—v.i. 1. to spring back from a surface in a lively manner: The ball bounced off the wall. 2. to strike the ground or other surface, and rebound: The ball bounced once before he caught it. 3. to move or walk in a lively, exuberant, or energetic manner: She bounced into the room. 4. to move along in a lively manner, repeatedly striking the surface below and rebounding: The box bounced down the stairs. 5. to move about or enter or leave noisily or angrily (fol. by around, about, out, out of, into, etc.): He bounced out of the room in a huff. 6. (of a check or the like) to fail to be honored by the bank against which it was drawn, due to lack of sufficient funds.
—v.t. 1. to cause to bound and rebound: to bounce a ball; to bounce a child on one's knee; to bounce a signal off a satellite. 2. to refuse payment on (a check) because of insufficient funds: The bank bounced my rent check. 3. to give (a bad check) as payment: That's the first time anyone bounced a check on me. 4. Slang.to eject, expel, or dismiss summarily or forcibly.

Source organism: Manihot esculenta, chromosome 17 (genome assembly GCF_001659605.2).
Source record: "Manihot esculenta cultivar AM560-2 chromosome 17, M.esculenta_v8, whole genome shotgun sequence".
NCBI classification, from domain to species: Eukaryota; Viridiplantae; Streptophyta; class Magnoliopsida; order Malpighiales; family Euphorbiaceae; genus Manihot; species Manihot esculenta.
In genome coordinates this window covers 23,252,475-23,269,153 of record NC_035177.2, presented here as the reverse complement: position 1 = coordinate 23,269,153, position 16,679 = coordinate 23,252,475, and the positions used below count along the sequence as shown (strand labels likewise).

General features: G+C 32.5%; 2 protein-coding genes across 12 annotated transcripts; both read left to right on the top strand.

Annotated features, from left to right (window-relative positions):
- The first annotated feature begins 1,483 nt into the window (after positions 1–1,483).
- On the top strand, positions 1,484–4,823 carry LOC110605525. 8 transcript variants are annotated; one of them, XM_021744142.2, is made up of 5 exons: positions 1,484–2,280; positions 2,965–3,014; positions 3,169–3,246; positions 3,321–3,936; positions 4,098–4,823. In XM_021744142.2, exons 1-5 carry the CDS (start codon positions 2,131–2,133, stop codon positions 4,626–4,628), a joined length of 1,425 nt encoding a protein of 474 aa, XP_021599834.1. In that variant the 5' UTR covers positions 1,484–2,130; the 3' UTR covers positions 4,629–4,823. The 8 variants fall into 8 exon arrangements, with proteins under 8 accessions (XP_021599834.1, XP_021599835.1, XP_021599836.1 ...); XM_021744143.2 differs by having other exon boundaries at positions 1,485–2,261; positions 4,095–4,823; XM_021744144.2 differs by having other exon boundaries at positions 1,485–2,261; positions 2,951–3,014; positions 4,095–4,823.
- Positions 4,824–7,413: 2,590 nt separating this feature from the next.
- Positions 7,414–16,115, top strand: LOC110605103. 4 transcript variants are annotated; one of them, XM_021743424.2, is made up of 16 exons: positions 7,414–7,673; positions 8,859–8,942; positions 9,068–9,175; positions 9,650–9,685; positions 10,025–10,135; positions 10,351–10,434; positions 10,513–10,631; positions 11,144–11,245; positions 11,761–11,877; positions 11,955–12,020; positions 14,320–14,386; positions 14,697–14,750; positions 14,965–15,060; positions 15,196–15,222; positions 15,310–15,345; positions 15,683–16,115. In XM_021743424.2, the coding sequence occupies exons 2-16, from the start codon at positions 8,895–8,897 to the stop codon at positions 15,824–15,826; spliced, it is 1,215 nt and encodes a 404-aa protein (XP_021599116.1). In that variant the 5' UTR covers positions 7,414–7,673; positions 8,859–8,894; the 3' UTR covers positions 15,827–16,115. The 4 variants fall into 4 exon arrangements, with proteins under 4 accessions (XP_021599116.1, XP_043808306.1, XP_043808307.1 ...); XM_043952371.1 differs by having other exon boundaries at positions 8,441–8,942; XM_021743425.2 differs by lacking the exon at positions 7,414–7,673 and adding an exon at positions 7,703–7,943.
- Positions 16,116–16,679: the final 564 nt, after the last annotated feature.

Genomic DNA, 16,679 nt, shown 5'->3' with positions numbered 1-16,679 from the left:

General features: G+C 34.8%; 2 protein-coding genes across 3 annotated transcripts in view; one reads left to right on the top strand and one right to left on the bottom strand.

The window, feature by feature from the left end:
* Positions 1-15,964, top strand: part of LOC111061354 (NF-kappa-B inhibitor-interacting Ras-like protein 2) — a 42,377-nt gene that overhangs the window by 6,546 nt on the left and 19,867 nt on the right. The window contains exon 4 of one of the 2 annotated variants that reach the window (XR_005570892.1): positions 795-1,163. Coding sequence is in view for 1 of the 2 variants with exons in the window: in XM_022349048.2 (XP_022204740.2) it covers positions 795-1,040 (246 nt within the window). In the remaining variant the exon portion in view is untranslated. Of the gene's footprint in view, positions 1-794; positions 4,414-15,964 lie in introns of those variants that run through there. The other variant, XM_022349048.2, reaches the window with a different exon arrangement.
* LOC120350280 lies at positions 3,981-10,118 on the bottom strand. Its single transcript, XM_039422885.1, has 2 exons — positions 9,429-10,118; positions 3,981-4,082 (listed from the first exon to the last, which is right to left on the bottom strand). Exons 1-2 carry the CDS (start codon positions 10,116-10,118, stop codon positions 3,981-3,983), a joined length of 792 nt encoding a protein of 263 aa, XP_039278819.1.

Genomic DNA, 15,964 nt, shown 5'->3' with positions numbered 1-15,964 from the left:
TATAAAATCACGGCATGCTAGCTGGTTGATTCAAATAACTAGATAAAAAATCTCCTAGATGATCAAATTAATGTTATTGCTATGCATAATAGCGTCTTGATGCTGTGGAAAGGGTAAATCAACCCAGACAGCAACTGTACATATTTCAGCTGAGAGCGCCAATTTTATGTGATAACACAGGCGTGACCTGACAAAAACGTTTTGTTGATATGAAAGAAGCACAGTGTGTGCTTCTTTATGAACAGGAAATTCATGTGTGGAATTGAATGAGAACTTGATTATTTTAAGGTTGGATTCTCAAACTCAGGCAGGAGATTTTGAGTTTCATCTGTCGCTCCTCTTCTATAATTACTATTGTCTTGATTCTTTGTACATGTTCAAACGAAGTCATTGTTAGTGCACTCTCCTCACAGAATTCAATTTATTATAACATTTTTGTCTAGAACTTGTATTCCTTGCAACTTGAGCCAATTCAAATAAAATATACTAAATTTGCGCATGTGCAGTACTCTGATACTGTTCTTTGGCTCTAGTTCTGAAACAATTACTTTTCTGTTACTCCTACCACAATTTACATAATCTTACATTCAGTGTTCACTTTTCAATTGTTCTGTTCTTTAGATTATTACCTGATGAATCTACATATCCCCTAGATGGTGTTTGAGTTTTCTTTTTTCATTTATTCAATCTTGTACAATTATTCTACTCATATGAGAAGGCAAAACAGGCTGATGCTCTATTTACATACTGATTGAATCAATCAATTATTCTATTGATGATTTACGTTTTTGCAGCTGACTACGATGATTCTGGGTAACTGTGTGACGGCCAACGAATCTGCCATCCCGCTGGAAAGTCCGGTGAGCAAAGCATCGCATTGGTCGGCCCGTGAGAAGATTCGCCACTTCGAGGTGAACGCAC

5. bounce back,to recover quickly: After losing the first game of the double-header, the team bounced back to win the second.
—n. 1. a bound or rebound: to catch a ball on the first bounce. 2. a sudden spring or leap: In one bounce he was at the door. 3. ability to rebound; resilience: This tennis ball has no more bounce. 4. vitality; energy; liveliness: There is bounce in his step. This soda water has more bounce to it. 5. the fluctuation in magnitude of target echoes on a radarscope.
6. Slang.a dismissal, rejection, or expulsion: He's gotten the bounce from three different jobs.